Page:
‘Smart Highway’ concept glows in the dark, generates energy
Dutch designers' road lights up and captures wind energy from passing cars. U.S. engineers have some tricks of their own.
By now, you've heard how smart cars can talk to each other in traffic. Next up are smart roads that use embedded sensors, innovative paints and energy-harvesting devices that can provide real-time feedback on driving conditions -- and possibly power your next car.
The first Smart Highway prototype is already being planned in the Netherlands and should be ready as early as 2013, according to its creators at the Dutch design firms Studio Roosegaarde and Heijmans Infrastructure.
The pair won Best Future Concept in the Dutch Design Awards 2012, and they say that several of the technologies may be ready to hit a highway near you in the next five years. Here’s what to expect.
Road markings use luminescent paint, pictured above, that absorbs sunlight and can glow for up to 10 hours after dark, reducing the need for conventional lighting.
A temperature-sensitive paint remains invisible to the motorist until the mercury drops below freezing, when more hazardous driving conditions usually occur. Images appear in the road to alert drivers to conditions such as snow or black ice.
This energy-saving and environmentally sensitive system will keep a roadway in the dark until sensors detect an approaching vehicle. As the car passes, lights will grow brighter to provide illumination and then fade to black again when not in need. Besides the safety benefit of lighting a lonely road, this technology will cut down on excessive light pollution.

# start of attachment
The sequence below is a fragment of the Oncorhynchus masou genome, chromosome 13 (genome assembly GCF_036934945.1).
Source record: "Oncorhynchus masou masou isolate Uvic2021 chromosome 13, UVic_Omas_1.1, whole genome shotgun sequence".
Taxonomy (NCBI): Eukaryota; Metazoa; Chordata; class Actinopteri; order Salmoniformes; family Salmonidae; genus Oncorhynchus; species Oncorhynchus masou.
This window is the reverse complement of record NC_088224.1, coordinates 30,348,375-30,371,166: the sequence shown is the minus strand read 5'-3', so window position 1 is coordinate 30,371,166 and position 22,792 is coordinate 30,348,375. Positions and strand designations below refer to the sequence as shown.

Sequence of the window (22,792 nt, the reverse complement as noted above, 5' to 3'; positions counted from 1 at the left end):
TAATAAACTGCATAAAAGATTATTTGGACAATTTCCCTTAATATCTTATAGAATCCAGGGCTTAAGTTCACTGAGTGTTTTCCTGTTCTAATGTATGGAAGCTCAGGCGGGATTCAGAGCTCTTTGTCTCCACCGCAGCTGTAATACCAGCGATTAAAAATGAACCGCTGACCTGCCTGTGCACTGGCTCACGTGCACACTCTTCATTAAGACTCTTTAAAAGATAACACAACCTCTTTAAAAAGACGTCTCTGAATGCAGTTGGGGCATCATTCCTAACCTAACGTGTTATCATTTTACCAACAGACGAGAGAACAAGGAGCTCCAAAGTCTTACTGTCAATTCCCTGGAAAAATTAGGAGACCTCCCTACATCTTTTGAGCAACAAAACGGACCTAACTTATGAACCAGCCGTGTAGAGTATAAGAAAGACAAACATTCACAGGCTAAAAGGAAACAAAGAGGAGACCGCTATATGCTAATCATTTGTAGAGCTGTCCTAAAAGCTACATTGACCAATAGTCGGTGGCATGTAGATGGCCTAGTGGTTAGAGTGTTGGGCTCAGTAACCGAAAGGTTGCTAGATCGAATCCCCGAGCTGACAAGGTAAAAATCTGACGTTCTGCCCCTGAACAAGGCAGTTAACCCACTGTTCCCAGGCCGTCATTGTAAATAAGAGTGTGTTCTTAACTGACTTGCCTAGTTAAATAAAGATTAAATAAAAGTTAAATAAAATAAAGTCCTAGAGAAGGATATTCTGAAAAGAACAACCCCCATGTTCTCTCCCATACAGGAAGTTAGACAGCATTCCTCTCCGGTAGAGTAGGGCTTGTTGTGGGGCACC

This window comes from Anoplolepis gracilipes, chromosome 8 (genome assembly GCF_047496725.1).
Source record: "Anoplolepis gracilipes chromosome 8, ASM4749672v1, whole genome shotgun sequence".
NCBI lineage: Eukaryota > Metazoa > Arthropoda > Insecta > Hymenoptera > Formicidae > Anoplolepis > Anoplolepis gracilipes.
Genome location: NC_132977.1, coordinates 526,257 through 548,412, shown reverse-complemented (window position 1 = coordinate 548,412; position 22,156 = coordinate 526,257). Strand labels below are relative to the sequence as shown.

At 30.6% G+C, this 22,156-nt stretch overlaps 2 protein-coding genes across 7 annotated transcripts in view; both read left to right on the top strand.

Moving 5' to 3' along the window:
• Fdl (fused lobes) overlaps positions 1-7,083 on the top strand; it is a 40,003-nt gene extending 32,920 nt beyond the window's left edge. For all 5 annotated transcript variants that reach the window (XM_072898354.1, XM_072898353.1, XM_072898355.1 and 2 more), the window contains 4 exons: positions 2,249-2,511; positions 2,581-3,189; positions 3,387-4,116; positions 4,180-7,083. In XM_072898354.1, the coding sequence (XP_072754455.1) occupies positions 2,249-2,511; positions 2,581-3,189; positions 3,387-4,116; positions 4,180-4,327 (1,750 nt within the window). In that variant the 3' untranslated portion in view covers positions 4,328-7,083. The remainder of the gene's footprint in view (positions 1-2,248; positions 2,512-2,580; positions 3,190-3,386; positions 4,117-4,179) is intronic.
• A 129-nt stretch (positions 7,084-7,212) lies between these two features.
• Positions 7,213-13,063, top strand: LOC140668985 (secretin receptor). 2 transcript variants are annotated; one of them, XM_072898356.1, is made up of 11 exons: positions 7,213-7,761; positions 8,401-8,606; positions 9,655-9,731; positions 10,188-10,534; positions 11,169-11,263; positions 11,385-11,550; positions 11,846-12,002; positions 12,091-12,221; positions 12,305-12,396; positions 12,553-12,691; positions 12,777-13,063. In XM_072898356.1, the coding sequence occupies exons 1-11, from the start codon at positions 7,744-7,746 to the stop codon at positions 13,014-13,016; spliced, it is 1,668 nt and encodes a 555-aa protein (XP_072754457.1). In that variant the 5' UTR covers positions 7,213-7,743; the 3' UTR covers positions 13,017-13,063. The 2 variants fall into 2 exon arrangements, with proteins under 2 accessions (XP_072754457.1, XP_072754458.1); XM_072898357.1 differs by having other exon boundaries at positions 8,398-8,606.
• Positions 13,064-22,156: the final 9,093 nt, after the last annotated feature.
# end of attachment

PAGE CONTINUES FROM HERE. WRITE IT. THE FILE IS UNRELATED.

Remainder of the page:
Remember sticking a pinwheel out the car window as a kid and watching the petals spin? This technology places hundreds upon thousands of pinwheels alongside roadways to capture the draft generated by moving vehicles, which theoretically could generate enough electricity to light a highway.
Induction priority lane
Induction coils are embedded into an electric-car priority lane that will charge the vehicles as they roll along, extending the battery range of EVs.
With wintry weather already here thanks to an early snowfall in the Northeast, we’ve also seen innovative roadway concepts in the United States that cut down on plowing. Idaho-based Solar Roadways has received a $100,000 grant from the Federal Highway Administration to build a prototype road with photovoltaic panels encased in glass that can melt snow and ice more efficiently. In Massachusetts, at the Worcester Polytechnic Institute, associate professor Rajib Mallick received funding from the National Science Foundation for a design that uses heat-absorbing asphalt to keep roads clear of snow, slush and ice.
Solar Roadways says its glass highway would not only be snow-free in winter, but could also power embedded road signs. But at $6,900 a panel, the technology could be cost-prohibitive. Mallick's concept eschews expensive solar panels for fluid-filled pipes that are heated in warm weather and stored in insulated chambers. He estimates that the cost would be $12,500 for every 164 feet of pipe and that his heated road could pay for itself in six months.
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